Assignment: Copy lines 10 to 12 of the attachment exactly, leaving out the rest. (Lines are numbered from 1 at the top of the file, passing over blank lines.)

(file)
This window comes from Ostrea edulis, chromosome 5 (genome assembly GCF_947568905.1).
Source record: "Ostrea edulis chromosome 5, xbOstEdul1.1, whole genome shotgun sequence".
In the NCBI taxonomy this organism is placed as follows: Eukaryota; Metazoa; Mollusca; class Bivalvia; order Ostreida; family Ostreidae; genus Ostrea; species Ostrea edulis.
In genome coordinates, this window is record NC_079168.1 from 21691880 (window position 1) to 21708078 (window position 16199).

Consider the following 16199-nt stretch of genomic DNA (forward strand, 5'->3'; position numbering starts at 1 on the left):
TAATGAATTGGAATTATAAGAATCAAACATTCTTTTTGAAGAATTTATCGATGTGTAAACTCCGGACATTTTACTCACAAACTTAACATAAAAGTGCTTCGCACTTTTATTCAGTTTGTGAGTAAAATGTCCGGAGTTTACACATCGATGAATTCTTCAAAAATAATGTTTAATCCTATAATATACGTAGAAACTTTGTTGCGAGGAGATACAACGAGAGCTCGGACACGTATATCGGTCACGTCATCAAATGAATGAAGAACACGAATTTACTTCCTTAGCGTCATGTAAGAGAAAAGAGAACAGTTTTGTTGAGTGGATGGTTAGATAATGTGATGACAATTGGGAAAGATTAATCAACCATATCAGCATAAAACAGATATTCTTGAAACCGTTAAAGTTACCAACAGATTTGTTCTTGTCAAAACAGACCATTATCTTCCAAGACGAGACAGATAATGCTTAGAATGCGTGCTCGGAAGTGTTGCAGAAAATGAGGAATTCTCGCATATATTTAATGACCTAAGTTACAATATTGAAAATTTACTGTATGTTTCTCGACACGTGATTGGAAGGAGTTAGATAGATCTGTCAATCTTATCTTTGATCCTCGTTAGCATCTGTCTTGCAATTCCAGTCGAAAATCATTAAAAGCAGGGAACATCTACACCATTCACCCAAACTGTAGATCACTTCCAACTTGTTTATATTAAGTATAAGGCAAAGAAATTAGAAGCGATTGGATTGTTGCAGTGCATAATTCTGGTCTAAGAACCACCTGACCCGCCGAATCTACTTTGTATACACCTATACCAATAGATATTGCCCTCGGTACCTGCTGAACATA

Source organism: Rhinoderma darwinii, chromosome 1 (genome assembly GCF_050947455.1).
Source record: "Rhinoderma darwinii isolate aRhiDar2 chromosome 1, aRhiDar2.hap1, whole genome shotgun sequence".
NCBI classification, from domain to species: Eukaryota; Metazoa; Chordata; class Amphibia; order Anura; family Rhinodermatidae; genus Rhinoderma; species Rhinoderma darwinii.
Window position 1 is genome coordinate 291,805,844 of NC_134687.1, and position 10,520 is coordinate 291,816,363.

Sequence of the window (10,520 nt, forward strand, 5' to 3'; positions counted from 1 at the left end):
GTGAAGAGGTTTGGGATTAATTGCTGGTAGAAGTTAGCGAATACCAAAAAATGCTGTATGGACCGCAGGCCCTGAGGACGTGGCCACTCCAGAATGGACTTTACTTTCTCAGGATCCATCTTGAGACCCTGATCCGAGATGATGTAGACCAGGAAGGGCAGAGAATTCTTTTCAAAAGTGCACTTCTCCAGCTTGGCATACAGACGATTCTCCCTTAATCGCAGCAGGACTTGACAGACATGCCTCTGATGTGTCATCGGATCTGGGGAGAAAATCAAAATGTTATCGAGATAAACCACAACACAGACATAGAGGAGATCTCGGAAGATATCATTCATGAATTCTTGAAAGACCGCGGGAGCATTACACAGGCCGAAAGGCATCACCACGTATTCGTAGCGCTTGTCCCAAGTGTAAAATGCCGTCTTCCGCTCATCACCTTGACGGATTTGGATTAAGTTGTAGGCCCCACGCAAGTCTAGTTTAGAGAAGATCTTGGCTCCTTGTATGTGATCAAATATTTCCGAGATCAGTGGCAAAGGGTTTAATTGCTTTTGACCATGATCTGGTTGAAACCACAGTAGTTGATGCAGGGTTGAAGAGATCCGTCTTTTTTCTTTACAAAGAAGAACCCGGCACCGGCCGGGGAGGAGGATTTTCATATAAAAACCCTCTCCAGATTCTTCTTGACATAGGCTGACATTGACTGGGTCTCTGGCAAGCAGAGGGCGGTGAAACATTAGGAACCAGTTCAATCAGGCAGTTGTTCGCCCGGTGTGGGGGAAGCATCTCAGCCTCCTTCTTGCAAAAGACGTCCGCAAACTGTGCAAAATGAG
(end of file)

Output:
Window position 1 is genome coordinate 291,805,844 of NC_134687.1, and position 10,520 is coordinate 291,816,363.

Sequence of the window (10,520 nt, forward strand, 5' to 3'; positions counted from 1 at the left end):
GTGAAGAGGTTTGGGATTAATTGCTGGTAGAAGTTAGCGAATACCAAAAAATGCTGTATGGACCGCAGGCCCTGAGGACGTGGCCACTCCAGAATGGACTTTACTTTCTCAGGATCCATCTTGAGACCCTGATCCGAGATGATGTAGACCAGGAAGGGCAGAGAATTCTTTTCAAAAGTGCACTTCTCCAGCTTGGCATACAGACGATTCTCCCTTAATCGCAGCAGGACTTGACAGACATGCCTCTGATGTGTCATCGGATCTGGGGAGAAAATCAAAATGTTATCGAGATAAACCACAACACAGACATAGAGGAGATCTCGGAAGATATCATTCATGAATTCTTGAAAGACCGCGGGAGCATTACACAGGCCGAAAGGCATCACCACGTATTCGTAGCGCTTGTCCCAAGTGTAAAATGCCGTCTTCCGCTCATCACCTTGACGGATTTGGATTAAGTTGTAGGCCCCACGCAAGTCTAGTTTAGAGAAGATCTTGGCTCCTTGTATGTGATCAAATATTTCCGAGATCAGTGGCAAAGGGTTTAATTGCTTTTGACCATGATCTGGTTGAAACCACAGTAGTTGATGCAGGGTTGAAGAGATCCGTCTTTTTTCTTTACAAAGAAGAACCCGGCACCGGCCGGGGAGGAGGATTTTCATATAAAAACCCTCTCCAGATTCTTCTTGACATAGGCTGACATTGACTGGGTCTCTGGCAAGCAGAGGGCGGTGAAACATTAGGAACCAGTTCAATCAGGCAGTTGTTCGCCCGGTGTGGGGGAAGCATCTCAGCCTCCTTCTTGCAAAAGACGTCCGCAAACTGTGCAAAATGAG